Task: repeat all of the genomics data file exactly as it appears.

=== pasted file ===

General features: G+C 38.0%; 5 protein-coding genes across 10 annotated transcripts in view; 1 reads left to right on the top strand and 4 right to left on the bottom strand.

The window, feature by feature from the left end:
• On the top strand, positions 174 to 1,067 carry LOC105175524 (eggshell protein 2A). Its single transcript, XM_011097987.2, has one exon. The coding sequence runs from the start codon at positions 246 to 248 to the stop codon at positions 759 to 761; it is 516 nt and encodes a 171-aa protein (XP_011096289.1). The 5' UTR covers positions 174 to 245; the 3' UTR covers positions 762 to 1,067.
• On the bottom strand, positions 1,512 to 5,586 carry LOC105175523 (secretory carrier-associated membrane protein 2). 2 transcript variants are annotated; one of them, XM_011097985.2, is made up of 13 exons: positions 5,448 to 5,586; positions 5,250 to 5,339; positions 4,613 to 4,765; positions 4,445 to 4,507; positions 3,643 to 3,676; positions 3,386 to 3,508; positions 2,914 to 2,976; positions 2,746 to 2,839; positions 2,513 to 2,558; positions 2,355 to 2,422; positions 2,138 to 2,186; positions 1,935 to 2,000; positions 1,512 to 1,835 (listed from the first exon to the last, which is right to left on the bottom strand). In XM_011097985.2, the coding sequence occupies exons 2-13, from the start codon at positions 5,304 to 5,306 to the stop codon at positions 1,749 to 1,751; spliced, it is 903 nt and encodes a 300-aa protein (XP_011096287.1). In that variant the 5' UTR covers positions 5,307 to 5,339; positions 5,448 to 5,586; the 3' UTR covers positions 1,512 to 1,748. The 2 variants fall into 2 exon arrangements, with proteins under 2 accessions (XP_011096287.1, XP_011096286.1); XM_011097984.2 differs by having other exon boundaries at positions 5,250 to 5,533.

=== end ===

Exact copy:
General features: G+C 38.0%; 5 protein-coding genes across 10 annotated transcripts in view; 1 reads left to right on the top strand and 4 right to left on the bottom strand.

The window, feature by feature from the left end:
• On the top strand, positions 174 to 1,067 carry LOC105175524 (eggshell protein 2A). Its single transcript, XM_011097987.2, has one exon. The coding sequence runs from the start codon at positions 246 to 248 to the stop codon at positions 759 to 761; it is 516 nt and encodes a 171-aa protein (XP_011096289.1). The 5' UTR covers positions 174 to 245; the 3' UTR covers positions 762 to 1,067.
• On the bottom strand, positions 1,512 to 5,586 carry LOC105175523 (secretory carrier-associated membrane protein 2). 2 transcript variants are annotated; one of them, XM_011097985.2, is made up of 13 exons: positions 5,448 to 5,586; positions 5,250 to 5,339; positions 4,613 to 4,765; positions 4,445 to 4,507; positions 3,643 to 3,676; positions 3,386 to 3,508; positions 2,914 to 2,976; positions 2,746 to 2,839; positions 2,513 to 2,558; positions 2,355 to 2,422; positions 2,138 to 2,186; positions 1,935 to 2,000; positions 1,512 to 1,835 (listed from the first exon to the last, which is right to left on the bottom strand). In XM_011097985.2, the coding sequence occupies exons 2-13, from the start codon at positions 5,304 to 5,306 to the stop codon at positions 1,749 to 1,751; spliced, it is 903 nt and encodes a 300-aa protein (XP_011096287.1). In that variant the 5' UTR covers positions 5,307 to 5,339; positions 5,448 to 5,586; the 3' UTR covers positions 1,512 to 1,748. The 2 variants fall into 2 exon arrangements, with proteins under 2 accessions (XP_011096287.1, XP_011096286.1); XM_011097984.2 differs by having other exon boundaries at positions 5,250 to 5,533.